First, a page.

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Strange mantle plume under Iceland helps keep Scotland afloat

Strange mantle plume under Iceland helps keep Scotland afloat

New Scientist

Image: NASA Goddard Photo and Video

The plume of hot rock that sits beneath Iceland has long-reaching fingers – two of which stretch all the way to Scotland and Norway. This perhaps explains why the breathtaking scenery of areas such as the Scottish Highlands isn’t submerged beneath the waves.

Mantle plumes are like chimneys that transport hot, buoyant rock from deep inside Earth. When they break through to the surface, the volcanic activity they generate can fuel the formation of new islands, such as the Hawaiian archipelago. Iceland also owes its existence to a mantle plume – and seismic maps of Earth’s interior suggest that this plume doesn’t have the typical circular outline. “It’s far more irregular,” says Nicky White at the University of Cambridge.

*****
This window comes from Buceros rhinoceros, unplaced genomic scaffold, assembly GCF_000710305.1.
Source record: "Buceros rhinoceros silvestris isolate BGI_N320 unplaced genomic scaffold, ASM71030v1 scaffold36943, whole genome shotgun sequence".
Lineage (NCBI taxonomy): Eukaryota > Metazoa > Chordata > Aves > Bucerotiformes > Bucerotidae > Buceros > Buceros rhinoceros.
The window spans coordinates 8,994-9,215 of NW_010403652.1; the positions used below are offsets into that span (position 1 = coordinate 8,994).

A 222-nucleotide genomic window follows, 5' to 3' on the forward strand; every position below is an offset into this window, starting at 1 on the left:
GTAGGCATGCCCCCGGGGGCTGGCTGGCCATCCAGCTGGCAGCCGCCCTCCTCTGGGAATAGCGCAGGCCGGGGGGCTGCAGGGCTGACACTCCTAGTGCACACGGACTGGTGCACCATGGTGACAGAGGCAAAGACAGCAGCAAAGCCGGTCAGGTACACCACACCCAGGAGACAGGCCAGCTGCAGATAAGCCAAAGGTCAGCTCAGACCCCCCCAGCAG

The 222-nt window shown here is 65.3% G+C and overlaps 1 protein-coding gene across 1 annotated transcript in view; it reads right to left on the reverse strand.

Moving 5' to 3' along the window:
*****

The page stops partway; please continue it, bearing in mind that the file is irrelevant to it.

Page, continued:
In fact, it looks a bit like flower petals or a star shape on top of a chimney of rising hot rock (see diagram). But why or how that irregularity arises has remained a mystery until now. Read more on newscientist.com…